Gaza’s only power plant ‘shuts down over lack of fuel’

By Al Arabiya News
March 15, 2014

The only power plant in the besieged Gaza Strip was shut down on Saturday due to a lack of fuel from Israel, which closed a goods crossing after militant rocket attacks, the energy authority said.

“The plant has completely ceased to function due to a lack of fuel caused by (Israel’s) closure of the Kerem Shalom crossing,” said Fathi al-Sheikh Khalil, deputy director of the energy authority in the Palestinian territory ruled by the Islamist movement Hamas.

Israeli Defense Minister Moshe Yaalon had ordered on Thursday the closure of the Kerem Shalom crossing between Israel and Gaza and the Erez pedestrian crossing “until further security assessments.”

In response, the energy authority cut the plant’s operation from only 12 hours a day to six until the fuel ran out.

The facility, which supplies some 30 percent of Gaza’s electricity needs, has been forced to shut down several times, most recently in December.

The power plant is one of the main sources of electricity for Gaza’s 1.8 million people and without it, daily blackouts of around 12 hours are expected. Electricity is also received directly from Israel and Egypt.

Gaza lacks much basic civil infrastructure and lives under an Egyptian-Israeli blockade meant to cut off arms flows but which also curbs imports of fuel and building supplies.

With AFP and Reuters


A few nice things from Gaza

Eva Bartlett introduces Khaled Alashqar and inventive Gazans: “Nice to see good news from habib Gaza. Great article on the inventiveness (yet another invention) from the most besieged people, Palestinians in Gaza”

Desperate Gazans Turn Plastic Into Fuel

By Khaled Alashqar, Inter Press Services
 May 07, 2014

On the roof of a modest house amidst the alleys of Nusseirat refugee camp in central Gaza Strip, Ibrahim Sobeh and his sons spent more than 200 days working on a primitive device that converts waste plastic into fuel.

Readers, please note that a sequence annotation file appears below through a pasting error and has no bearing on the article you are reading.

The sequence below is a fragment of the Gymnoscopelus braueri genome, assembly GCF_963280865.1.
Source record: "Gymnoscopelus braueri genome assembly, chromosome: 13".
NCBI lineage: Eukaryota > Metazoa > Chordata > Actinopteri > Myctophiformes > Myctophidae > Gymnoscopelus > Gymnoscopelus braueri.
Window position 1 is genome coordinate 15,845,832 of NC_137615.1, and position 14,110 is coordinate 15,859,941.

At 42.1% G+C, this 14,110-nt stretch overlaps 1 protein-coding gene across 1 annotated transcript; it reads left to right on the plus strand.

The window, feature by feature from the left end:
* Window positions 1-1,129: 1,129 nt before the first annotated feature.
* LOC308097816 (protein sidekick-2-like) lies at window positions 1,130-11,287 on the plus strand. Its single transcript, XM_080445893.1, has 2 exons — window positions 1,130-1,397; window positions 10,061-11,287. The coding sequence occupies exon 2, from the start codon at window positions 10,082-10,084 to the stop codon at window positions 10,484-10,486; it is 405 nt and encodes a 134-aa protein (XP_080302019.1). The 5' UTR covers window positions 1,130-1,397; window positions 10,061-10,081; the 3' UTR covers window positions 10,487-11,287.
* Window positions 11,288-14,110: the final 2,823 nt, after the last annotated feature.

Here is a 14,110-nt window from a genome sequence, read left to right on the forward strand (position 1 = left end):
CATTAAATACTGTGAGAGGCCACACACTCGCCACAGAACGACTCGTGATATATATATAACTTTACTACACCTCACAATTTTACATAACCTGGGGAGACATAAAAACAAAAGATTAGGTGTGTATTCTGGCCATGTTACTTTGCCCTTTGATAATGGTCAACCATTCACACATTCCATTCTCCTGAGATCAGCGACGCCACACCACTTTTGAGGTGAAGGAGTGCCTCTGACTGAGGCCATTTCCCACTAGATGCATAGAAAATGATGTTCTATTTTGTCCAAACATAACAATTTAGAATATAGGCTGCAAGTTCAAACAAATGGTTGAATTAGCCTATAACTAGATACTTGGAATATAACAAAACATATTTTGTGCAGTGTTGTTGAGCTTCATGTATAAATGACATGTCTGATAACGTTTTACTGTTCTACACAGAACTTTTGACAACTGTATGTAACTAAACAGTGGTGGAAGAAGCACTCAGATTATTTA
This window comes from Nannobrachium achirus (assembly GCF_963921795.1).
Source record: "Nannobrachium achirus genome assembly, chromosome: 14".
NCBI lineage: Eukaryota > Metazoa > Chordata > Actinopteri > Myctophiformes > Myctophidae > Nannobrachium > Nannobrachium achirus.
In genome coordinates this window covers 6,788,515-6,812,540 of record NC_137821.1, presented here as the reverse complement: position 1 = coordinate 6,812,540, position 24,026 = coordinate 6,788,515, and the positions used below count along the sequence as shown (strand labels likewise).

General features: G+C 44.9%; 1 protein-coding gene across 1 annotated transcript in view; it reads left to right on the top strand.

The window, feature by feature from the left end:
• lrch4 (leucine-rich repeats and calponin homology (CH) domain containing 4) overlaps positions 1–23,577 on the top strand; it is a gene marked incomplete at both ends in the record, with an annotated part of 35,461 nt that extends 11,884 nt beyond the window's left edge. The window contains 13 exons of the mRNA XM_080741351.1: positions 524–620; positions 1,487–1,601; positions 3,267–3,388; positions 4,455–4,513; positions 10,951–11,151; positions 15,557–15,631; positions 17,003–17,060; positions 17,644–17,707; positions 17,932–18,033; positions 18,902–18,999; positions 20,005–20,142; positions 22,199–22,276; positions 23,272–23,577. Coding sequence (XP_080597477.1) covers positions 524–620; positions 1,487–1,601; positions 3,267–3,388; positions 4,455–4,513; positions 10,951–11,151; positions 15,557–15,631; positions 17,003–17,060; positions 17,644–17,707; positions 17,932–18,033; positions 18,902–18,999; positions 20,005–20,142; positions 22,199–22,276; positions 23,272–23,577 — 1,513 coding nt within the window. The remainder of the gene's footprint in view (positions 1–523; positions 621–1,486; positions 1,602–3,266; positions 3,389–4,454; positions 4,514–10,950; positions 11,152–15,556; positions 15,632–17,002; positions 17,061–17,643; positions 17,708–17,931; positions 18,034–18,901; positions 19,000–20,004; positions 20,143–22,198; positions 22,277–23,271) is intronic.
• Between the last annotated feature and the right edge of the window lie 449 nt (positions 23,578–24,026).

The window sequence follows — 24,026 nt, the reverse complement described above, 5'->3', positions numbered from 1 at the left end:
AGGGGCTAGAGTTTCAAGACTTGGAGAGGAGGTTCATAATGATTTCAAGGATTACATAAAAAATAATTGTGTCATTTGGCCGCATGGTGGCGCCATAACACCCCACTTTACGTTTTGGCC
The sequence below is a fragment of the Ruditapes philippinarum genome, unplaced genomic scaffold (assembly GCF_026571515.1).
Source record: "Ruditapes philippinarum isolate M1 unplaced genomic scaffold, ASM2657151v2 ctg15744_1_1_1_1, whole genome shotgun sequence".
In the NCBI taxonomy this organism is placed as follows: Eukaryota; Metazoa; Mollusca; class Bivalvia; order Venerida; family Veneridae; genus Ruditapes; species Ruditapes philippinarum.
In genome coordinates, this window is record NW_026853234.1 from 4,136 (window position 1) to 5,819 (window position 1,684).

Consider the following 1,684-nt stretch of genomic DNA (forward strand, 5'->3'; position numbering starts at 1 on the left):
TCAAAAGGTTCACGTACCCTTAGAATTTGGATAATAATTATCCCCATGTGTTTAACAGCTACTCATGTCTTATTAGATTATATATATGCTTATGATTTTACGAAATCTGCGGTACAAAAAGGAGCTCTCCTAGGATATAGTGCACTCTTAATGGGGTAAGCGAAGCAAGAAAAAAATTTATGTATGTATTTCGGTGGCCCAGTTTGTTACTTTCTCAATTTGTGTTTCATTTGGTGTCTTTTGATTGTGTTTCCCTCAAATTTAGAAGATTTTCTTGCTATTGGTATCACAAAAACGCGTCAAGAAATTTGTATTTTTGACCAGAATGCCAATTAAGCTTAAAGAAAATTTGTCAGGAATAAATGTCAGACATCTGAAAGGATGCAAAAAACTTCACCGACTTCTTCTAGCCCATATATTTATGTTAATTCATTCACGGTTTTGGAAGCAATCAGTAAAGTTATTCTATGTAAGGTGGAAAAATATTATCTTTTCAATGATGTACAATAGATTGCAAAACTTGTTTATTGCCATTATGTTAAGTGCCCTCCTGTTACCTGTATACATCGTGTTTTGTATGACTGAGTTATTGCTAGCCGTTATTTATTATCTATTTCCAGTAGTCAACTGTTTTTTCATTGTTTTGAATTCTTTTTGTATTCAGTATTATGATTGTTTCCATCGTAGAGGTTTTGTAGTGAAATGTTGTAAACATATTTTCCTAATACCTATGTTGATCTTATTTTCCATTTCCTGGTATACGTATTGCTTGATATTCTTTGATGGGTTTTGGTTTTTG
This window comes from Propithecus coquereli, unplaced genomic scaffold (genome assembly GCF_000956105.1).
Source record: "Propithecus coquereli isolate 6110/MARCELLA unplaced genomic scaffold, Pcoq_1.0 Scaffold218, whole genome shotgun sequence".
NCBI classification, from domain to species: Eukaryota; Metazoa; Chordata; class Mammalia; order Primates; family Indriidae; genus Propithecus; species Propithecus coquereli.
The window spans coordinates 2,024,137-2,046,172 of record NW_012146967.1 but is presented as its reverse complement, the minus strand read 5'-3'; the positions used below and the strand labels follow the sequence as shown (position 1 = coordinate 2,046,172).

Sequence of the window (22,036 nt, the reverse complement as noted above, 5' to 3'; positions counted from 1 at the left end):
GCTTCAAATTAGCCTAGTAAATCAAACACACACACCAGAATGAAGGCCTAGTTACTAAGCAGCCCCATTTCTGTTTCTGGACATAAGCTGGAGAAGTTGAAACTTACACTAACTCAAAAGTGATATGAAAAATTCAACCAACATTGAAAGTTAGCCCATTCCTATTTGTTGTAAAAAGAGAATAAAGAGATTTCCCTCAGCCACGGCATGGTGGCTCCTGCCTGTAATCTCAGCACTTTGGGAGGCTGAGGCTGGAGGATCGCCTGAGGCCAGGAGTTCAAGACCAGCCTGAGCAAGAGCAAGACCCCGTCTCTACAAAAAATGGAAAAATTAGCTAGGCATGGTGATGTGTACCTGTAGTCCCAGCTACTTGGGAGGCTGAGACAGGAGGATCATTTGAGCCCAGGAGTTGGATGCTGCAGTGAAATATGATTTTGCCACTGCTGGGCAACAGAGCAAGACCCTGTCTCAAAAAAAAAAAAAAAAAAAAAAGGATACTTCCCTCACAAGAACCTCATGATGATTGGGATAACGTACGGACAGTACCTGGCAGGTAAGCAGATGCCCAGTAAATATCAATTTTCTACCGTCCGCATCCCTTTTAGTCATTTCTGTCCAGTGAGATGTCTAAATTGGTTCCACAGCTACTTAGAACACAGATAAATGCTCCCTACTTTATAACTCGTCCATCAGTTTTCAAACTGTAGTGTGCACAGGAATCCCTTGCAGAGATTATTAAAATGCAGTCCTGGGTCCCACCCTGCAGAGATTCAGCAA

“The idea came when I watched smoke emissions from a fireplace I made in my house,” Sobeh tells IPS. “I thought how to exploit these fumes and vapours. That prompted me to search online to find there were already attempts in America to exploit fumes emitted by burning hay to produce fuel, and this was the start.”

“Fuel in Gaza is extremely expensive and it is not available on a regular basis as a result of the blockade imposed on Gaza,” says Sobeh. “This is precisely what prompted me to look for a way to produce fuel domestically, which finally succeeded. But the project requires substantial financial support for its development.”


Ibrahim Sobeh and his son Mahmud with the device they built for domestic fuel production. Credit: Khaled Alashqar/IPS.

The device exposes plastic waste composed of oil molecules to high temperature in an Oxygen-free airtight box leading to degradation of the constituent particles of plastic into vapours. These are then passed through metal channels where the fumes are cooled. This results in liquid fuel somewhere between gasoline, diesel and kerosene.

“We produce one litre of fuel from 1.5 kg of plastic waste,” son Mahmud Sobeh tells IPS. “Diesel-run electrical and mechanical machines were successfully run on this fuel output. We have sent samples to the laboratories of the Islamic University of Gaza for scientific examination.”

These are desperate measures, and energy expensive in breaking down the plastic. But then Gazans are in a desperate situation.

Gaza_Strip_
The Kissufim crossing was permanently closed in 2005 by the IDF. The Nahul Oz crossing, primary point for the import of fuel to Gaza, was closed permanently by the Israeli security junta in 2010. The Karni crossing, used primarily for food imports, was closed by the Israelis in 2011. The Sufa crossing has been intermittently opened according to assessments by the Israeli security junta. The Kerem Shalom crossing is opened on (rare) occasions of international attention. The Rafah crossing with Egypt has been partially, occasionally, been opened by the Egyptian government under General al-Sisi. In other words, the access of the people of Gaza to food and fuel is entirely dependent on foreign military men, who are in no jot moved by humanitarian concerns, let alone human rights laws.